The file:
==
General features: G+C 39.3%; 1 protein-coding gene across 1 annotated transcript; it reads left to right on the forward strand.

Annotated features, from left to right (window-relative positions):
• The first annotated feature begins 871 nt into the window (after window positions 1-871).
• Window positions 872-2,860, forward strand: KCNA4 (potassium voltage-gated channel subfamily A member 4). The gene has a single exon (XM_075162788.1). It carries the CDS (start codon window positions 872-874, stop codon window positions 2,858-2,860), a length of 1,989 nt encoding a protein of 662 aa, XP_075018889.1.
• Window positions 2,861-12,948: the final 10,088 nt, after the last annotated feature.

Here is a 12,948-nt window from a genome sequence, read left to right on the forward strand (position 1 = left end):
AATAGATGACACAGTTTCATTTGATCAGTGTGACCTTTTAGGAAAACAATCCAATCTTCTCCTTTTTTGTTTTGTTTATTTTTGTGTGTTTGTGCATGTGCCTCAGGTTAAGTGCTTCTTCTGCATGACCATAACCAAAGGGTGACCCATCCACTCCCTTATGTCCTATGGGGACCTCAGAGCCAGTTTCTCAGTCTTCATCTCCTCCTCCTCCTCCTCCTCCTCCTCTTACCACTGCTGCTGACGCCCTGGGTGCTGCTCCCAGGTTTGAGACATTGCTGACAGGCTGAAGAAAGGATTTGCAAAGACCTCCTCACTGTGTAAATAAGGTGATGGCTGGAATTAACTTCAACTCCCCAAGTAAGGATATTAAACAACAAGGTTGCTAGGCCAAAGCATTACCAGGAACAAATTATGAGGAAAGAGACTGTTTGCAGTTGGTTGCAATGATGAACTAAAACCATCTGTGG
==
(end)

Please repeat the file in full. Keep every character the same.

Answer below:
General features: G+C 39.3%; 1 protein-coding gene across 1 annotated transcript; it reads left to right on the forward strand.

Annotated features, from left to right (window-relative positions):
• The first annotated feature begins 871 nt into the window (after window positions 1-871).
• Window positions 872-2,860, forward strand: KCNA4 (potassium voltage-gated channel subfamily A member 4). The gene has a single exon (XM_075162788.1). It carries the CDS (start codon window positions 872-874, stop codon window positions 2,858-2,860), a length of 1,989 nt encoding a protein of 662 aa, XP_075018889.1.
• Window positions 2,861-12,948: the final 10,088 nt, after the last annotated feature.

Here is a 12,948-nt window from a genome sequence, read left to right on the forward strand (position 1 = left end):
AATAGATGACACAGTTTCATTTGATCAGTGTGACCTTTTAGGAAAACAATCCAATCTTCTCCTTTTTTGTTTTGTTTATTTTTGTGTGTTTGTGCATGTGCCTCAGGTTAAGTGCTTCTTCTGCATGACCATAACCAAAGGGTGACCCATCCACTCCCTTATGTCCTATGGGGACCTCAGAGCCAGTTTCTCAGTCTTCATCTCCTCCTCCTCCTCCTCCTCCTCCTCTTACCACTGCTGCTGACGCCCTGGGTGCTGCTCCCAGGTTTGAGACATTGCTGACAGGCTGAAGAAAGGATTTGCAAAGACCTCCTCACTGTGTAAATAAGGTGATGGCTGGAATTAACTTCAACTCCCCAAGTAAGGATATTAAACAACAAGGTTGCTAGGCCAAAGCATTACCAGGAACAAATTATGAGGAAAGAGACTGTTTGCAGTTGGTTGCAATGATGAACTAAAACCATCTGTGG